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Identity is at the heart of facilitating for equity

By Candice Bocala and RoLesia Holman
April 2022
Professional learning focused on racial equity in schools should transform educators’ beliefs and interrupt inequitable outcomes for students. To ensure that it does, professional learning leaders must not only excel at typical facilitation skills — such as being aware of group dynamics, supporting inquiry, and creating relationships — but develop a nuanced understanding of their own unique identities and how they influence the work. We analyzed the reflections of practitioners who have deep experience in supporting educators to understand and address issues of racial equity. According to their own self-identifications, we interviewed one Asian individual who identifies as transgender, two Black females, one Black male, one Latina female, one Latino male, three white females, and one white male. Looking at how they facilitate professional learning

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References

Ngounou, G.N. & Gutiérrez, N.B. (2019). The value of interracial facilitation of racial equity training. Phi Delta Kappan, 100(8), 56-61. doi.org/10.1177/0031721719846891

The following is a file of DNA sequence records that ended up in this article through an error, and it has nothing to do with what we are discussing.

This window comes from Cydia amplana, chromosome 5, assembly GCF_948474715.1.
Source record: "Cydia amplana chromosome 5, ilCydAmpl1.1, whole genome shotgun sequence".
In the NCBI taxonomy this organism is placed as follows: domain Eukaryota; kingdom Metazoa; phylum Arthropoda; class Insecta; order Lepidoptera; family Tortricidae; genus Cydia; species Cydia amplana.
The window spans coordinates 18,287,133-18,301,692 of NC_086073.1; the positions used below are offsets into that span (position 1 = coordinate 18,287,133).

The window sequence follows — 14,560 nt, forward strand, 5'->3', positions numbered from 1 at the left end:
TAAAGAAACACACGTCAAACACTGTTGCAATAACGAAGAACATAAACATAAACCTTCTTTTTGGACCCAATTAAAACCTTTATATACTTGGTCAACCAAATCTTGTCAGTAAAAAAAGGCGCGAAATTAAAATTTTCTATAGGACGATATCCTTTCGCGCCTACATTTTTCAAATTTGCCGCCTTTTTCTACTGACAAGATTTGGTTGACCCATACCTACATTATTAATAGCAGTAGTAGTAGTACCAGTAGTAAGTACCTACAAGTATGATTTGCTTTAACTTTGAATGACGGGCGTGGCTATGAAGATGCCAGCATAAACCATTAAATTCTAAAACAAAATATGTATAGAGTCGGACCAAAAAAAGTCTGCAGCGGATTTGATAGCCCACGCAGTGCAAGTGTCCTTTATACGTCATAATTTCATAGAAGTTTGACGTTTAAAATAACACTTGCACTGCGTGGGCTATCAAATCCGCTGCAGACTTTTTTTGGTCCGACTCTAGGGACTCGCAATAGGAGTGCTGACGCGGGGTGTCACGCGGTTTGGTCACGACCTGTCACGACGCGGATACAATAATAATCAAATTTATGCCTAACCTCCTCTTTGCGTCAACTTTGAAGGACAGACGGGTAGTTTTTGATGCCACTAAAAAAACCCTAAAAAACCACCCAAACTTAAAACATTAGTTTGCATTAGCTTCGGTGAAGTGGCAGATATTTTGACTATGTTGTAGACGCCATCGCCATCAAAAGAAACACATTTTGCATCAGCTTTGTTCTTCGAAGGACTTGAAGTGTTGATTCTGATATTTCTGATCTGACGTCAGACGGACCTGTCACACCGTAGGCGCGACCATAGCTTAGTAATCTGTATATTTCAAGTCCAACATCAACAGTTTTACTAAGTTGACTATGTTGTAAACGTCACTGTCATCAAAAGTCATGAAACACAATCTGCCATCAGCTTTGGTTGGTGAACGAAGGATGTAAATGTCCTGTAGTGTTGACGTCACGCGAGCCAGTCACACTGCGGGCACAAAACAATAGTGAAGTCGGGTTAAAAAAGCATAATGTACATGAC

Okun, T. (2021). White supremacy culture. www.whitesupremacyculture.info/

Pour-Khorshid, F. (2018). Cultivating sacred spaces: A racial affinity group approach to support critical educators of color, Teaching Education, 29(4), 318-329. doi.org/10.1080/10476210.2018.1512092

Tauriac, J.J., Kim, G.S., Sariñana, S.L., Tawa, J., & Kahn, V.D. (2013). Utilizing affinity groups to enhance Intergroup Dialogue workshops for racially and ethnically diverse students. The Journal for Specialists in Group Work, 38(3), 241-260. doi.org/10.1080/01933922.2013.800176


Candice Bocala (candice_bocala@gse.harvard.edu) is a lecturer at Harvard Graduate School of Education.

RoLesia Holman (lisa.sojourn@gmail.com) is a consultant and owner of Sojourn Education Services and director of diversity, equity, and inclusion in the Ashtabula Area City Schools in Ohio.


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